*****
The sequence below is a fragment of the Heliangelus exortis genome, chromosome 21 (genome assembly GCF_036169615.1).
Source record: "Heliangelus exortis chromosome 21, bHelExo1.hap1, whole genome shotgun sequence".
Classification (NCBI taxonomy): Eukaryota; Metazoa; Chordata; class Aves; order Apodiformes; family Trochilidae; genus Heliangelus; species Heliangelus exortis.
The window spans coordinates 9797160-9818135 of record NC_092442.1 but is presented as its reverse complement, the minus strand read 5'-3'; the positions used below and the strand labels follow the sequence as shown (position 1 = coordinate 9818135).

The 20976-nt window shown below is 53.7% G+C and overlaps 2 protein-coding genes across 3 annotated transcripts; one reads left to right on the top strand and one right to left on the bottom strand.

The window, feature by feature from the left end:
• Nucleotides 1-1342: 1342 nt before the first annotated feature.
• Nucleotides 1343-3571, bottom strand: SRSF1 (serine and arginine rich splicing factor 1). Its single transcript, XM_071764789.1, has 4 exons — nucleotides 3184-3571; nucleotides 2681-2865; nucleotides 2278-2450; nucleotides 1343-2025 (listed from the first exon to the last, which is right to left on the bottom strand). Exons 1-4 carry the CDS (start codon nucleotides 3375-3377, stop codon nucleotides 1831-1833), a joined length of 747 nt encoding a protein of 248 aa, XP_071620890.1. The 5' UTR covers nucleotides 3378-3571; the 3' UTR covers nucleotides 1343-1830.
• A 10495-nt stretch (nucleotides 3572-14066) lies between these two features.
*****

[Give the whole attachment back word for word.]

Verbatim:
The sequence below is a fragment of the Heliangelus exortis genome, chromosome 21 (genome assembly GCF_036169615.1).
Source record: "Heliangelus exortis chromosome 21, bHelExo1.hap1, whole genome shotgun sequence".
Classification (NCBI taxonomy): Eukaryota; Metazoa; Chordata; class Aves; order Apodiformes; family Trochilidae; genus Heliangelus; species Heliangelus exortis.
The window spans coordinates 9797160-9818135 of record NC_092442.1 but is presented as its reverse complement, the minus strand read 5'-3'; the positions used below and the strand labels follow the sequence as shown (position 1 = coordinate 9818135).

The 20976-nt window shown below is 53.7% G+C and overlaps 2 protein-coding genes across 3 annotated transcripts; one reads left to right on the top strand and one right to left on the bottom strand.

The window, feature by feature from the left end:
• Nucleotides 1-1342: 1342 nt before the first annotated feature.
• Nucleotides 1343-3571, bottom strand: SRSF1 (serine and arginine rich splicing factor 1). Its single transcript, XM_071764789.1, has 4 exons — nucleotides 3184-3571; nucleotides 2681-2865; nucleotides 2278-2450; nucleotides 1343-2025 (listed from the first exon to the last, which is right to left on the bottom strand). Exons 1-4 carry the CDS (start codon nucleotides 3375-3377, stop codon nucleotides 1831-1833), a joined length of 747 nt encoding a protein of 248 aa, XP_071620890.1. The 5' UTR covers nucleotides 3378-3571; the 3' UTR covers nucleotides 1343-1830.
• A 10495-nt stretch (nucleotides 3572-14066) lies between these two features.